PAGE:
“It turned out that nature was very kind, and there appear to be many of these black holes in the Universe and we were lucky enough to see one.” -Dave Reitze, executive director of LIGO
On September 14th, 2015, just days after turning on, the twin Advanced LIGO detectors detected the first gravitational wave signature: a merger between two black holes, of 36 and 29 solar masses. They inspiraled, they merged, and they lost 5% of their rest mass to gravitational radiation, sending ripples through the fabric of space due to Einstein’s E = mc^2. It raised a whole slew of questions: were these typical black holes? Where were the lighter ones? How many other events would LIGO see? And was this a fluke?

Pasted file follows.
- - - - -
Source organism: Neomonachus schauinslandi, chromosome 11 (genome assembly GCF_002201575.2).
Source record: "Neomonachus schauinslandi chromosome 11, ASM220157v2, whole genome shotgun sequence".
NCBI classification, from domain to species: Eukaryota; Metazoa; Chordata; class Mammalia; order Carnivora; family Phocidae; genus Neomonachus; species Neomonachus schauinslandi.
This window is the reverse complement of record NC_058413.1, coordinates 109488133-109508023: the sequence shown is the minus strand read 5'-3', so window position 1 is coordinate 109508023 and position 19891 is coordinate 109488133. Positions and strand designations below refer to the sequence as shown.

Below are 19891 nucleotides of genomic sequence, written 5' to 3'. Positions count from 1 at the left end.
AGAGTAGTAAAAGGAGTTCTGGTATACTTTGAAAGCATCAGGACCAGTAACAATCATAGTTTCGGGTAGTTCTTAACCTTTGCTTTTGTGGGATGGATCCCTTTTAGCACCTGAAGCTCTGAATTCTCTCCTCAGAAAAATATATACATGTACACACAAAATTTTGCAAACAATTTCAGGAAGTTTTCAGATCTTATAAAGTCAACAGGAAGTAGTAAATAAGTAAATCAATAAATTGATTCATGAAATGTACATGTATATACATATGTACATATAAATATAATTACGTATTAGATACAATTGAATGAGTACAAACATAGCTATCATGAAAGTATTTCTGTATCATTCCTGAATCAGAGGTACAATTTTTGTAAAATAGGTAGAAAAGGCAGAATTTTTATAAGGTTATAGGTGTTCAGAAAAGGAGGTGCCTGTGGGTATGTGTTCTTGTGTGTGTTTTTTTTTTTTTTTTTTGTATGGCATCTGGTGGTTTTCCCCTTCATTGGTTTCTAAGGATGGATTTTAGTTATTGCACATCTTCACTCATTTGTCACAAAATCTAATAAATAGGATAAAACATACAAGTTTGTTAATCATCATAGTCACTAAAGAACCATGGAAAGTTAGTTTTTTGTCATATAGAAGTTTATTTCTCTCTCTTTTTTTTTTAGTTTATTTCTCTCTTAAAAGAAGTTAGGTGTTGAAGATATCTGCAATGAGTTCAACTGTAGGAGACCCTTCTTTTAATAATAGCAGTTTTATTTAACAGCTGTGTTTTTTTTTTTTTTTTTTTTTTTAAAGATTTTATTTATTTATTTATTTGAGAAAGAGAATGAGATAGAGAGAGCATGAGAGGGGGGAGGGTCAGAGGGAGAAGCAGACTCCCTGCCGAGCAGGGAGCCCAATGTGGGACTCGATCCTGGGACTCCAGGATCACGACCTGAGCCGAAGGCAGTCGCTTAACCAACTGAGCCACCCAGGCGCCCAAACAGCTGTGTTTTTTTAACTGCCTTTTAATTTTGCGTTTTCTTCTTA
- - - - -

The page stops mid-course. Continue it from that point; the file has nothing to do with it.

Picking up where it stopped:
Today, a second gravitational wave event was announced: GW151226, occurring the day after Christmas, saw a 14 and an 8 solar mass black hole merger together from 1.4 billion light years away. The Universe has always been speaking to us, and thanks to the power of gravitational wave observatories, we’re finally learning how to listen in a whole new way.